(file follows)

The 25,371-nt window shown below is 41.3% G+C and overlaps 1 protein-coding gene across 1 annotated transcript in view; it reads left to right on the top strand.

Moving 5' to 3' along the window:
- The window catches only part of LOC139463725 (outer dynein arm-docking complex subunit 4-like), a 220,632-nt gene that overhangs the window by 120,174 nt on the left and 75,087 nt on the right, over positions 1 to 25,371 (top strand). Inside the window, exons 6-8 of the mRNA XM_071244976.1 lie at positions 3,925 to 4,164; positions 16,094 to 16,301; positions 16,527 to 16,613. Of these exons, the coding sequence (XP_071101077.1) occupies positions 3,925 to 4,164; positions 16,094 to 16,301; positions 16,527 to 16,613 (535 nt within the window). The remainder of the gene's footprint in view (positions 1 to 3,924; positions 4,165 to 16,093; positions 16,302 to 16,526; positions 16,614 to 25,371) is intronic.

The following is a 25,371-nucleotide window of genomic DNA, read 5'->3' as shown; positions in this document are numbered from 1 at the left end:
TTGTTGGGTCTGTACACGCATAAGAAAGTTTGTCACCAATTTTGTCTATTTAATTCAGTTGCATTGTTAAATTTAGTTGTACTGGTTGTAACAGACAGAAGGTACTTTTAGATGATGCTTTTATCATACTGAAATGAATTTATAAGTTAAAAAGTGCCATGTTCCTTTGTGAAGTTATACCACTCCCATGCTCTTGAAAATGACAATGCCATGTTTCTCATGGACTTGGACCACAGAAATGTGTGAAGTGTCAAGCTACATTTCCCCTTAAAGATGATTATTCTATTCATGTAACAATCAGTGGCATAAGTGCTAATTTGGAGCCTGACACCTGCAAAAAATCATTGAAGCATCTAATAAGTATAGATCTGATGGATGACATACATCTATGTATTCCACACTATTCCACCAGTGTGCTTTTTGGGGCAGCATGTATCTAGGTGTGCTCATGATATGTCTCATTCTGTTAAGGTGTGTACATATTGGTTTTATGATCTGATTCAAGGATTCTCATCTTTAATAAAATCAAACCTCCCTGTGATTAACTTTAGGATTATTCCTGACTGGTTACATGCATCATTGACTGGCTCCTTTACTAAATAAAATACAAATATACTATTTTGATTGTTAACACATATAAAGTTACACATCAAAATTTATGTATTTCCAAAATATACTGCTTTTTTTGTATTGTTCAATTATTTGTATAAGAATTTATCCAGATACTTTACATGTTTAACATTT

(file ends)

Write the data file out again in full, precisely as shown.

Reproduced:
The 25,371-nt window shown below is 41.3% G+C and overlaps 1 protein-coding gene across 1 annotated transcript in view; it reads left to right on the top strand.

Moving 5' to 3' along the window:
- The window catches only part of LOC139463725 (outer dynein arm-docking complex subunit 4-like), a 220,632-nt gene that overhangs the window by 120,174 nt on the left and 75,087 nt on the right, over positions 1 to 25,371 (top strand). Inside the window, exons 6-8 of the mRNA XM_071244976.1 lie at positions 3,925 to 4,164; positions 16,094 to 16,301; positions 16,527 to 16,613. Of these exons, the coding sequence (XP_071101077.1) occupies positions 3,925 to 4,164; positions 16,094 to 16,301; positions 16,527 to 16,613 (535 nt within the window). The remainder of the gene's footprint in view (positions 1 to 3,924; positions 4,165 to 16,093; positions 16,302 to 16,526; positions 16,614 to 25,371) is intronic.

The following is a 25,371-nucleotide window of genomic DNA, read 5'->3' as shown; positions in this document are numbered from 1 at the left end:
TTGTTGGGTCTGTACACGCATAAGAAAGTTTGTCACCAATTTTGTCTATTTAATTCAGTTGCATTGTTAAATTTAGTTGTACTGGTTGTAACAGACAGAAGGTACTTTTAGATGATGCTTTTATCATACTGAAATGAATTTATAAGTTAAAAAGTGCCATGTTCCTTTGTGAAGTTATACCACTCCCATGCTCTTGAAAATGACAATGCCATGTTTCTCATGGACTTGGACCACAGAAATGTGTGAAGTGTCAAGCTACATTTCCCCTTAAAGATGATTATTCTATTCATGTAACAATCAGTGGCATAAGTGCTAATTTGGAGCCTGACACCTGCAAAAAATCATTGAAGCATCTAATAAGTATAGATCTGATGGATGACATACATCTATGTATTCCACACTATTCCACCAGTGTGCTTTTTGGGGCAGCATGTATCTAGGTGTGCTCATGATATGTCTCATTCTGTTAAGGTGTGTACATATTGGTTTTATGATCTGATTCAAGGATTCTCATCTTTAATAAAATCAAACCTCCCTGTGATTAACTTTAGGATTATTCCTGACTGGTTACATGCATCATTGACTGGCTCCTTTACTAAATAAAATACAAATATACTATTTTGATTGTTAACACATATAAAGTTACACATCAAAATTTATGTATTTCCAAAATATACTGCTTTTTTTGTATTGTTCAATTATTTGTATAAGAATTTATCCAGATACTTTACATGTTTAACATTT